A fire tornado video from California shows just how bad the rare firenado can be when it sets down on the Earth, giving a new meaning to the finger of God.
In a related reported by The Inquisitr, the 2014 California heat wave has caused conditions to be ripe for a firenado. Recently in Missouri, another fire tornado started when a farm field was set ablaze, and the photos spread like wildfire.
A fire tornado, also known as the “firenado” or “fire-devil,” is a tornado where intense heat and turbulent wind conditions combine to form whirling eddies of air. These eddies tighten into a tornado-like structure that sucks in burning debris and combustible gases, forming a fire tornado. A firenado is usually one to three feet wide and 50 to 100 feet tall. Under right conditions, a fire tornado can be several tens of feet wide and more than 1,000 feet tall. Their internal temperatures can reach up to 2,000 °F, which is hot enough to reignite ashes sucked up from the ground. Firenados usually form when a wildfire or firestorm creates its own wind.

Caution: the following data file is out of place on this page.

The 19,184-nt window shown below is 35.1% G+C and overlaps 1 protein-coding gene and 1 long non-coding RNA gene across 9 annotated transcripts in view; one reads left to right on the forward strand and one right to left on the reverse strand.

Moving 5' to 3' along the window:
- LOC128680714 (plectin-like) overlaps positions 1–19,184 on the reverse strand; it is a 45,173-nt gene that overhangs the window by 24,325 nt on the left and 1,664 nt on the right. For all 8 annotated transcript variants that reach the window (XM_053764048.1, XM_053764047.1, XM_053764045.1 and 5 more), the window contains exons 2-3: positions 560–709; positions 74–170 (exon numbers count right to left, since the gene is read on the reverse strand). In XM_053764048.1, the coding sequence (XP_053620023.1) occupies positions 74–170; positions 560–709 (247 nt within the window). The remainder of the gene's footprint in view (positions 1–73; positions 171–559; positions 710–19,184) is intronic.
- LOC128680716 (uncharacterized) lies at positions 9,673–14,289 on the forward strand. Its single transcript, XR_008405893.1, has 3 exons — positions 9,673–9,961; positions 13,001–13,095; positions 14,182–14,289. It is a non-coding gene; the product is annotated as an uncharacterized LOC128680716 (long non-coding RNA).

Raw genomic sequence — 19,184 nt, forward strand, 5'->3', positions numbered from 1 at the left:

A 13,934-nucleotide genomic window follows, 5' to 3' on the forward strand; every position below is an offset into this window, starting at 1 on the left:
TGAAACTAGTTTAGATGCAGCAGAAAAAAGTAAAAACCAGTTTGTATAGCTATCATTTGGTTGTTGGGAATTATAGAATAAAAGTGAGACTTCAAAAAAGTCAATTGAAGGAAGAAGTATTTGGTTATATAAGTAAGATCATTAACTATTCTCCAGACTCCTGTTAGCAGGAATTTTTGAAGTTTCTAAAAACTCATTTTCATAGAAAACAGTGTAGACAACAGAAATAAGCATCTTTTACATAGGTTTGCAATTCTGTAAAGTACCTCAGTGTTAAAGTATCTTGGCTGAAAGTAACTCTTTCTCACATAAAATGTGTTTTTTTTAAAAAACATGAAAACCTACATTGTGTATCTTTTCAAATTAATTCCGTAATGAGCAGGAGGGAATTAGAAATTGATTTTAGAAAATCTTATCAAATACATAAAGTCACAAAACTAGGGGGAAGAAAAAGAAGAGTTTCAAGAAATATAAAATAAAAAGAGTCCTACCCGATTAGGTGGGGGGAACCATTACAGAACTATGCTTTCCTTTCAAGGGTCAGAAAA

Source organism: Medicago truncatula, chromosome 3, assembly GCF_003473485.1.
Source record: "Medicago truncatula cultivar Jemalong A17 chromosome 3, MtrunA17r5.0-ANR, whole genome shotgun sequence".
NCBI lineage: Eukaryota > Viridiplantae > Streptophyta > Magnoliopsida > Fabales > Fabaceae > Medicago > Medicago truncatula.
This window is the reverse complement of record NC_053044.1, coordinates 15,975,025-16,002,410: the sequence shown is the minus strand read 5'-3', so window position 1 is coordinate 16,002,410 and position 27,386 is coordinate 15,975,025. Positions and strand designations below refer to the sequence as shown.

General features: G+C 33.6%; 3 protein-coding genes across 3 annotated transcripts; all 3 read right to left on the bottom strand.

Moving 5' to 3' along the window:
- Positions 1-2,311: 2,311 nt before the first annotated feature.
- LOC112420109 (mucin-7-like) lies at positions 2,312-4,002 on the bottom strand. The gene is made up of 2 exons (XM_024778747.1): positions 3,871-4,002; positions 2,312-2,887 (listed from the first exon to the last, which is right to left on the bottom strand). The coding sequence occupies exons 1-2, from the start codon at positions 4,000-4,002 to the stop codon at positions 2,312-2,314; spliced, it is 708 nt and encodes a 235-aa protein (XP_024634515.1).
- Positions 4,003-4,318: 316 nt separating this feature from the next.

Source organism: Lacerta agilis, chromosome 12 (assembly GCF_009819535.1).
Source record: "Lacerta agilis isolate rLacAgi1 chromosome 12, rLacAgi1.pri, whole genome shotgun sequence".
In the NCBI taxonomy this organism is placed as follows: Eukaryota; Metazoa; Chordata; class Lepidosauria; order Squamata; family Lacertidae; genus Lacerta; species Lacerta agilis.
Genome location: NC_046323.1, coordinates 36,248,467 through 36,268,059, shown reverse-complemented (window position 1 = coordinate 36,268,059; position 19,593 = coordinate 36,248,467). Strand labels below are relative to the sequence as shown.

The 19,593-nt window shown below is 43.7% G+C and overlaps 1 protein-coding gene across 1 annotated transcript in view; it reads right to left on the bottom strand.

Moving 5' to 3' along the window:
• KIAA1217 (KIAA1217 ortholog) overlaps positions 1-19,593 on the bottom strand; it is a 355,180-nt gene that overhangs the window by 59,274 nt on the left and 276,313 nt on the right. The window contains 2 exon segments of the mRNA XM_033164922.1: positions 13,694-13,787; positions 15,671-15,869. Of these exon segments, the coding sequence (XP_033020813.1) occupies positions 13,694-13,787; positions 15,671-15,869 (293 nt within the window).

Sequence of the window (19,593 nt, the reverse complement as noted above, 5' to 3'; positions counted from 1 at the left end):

A fire tornado can form in man-made conditions or during a natural forest fire. For example, the Great Chicago Fire of 1871 suffered from a fire tornado that threw flaming chunks of wood in all directions. The deadliest fire tornado ever on record occurred during a 1923 earthquake in Japan measuring at a 7.9 magnitude. People had exited the buildings due to spreading flames onto to be caught in a fire tornado that killed thousands in just minutes.
Fortunately, no one has been killed so far in the San Diego wild fires that has effected almost 10,000 acres so far. Homes have lost power and some were even burned to the ground but firefighters have been working hard to reduce the number of blazes.
But what caught everyone’s attention was a fire tornado raining down destruction in the middle of the day. The fire blackened the skies in one San Marcos neighborhood a firenado formed overhead… and the whole thing was caught on video.
[Image via HDWallie.com]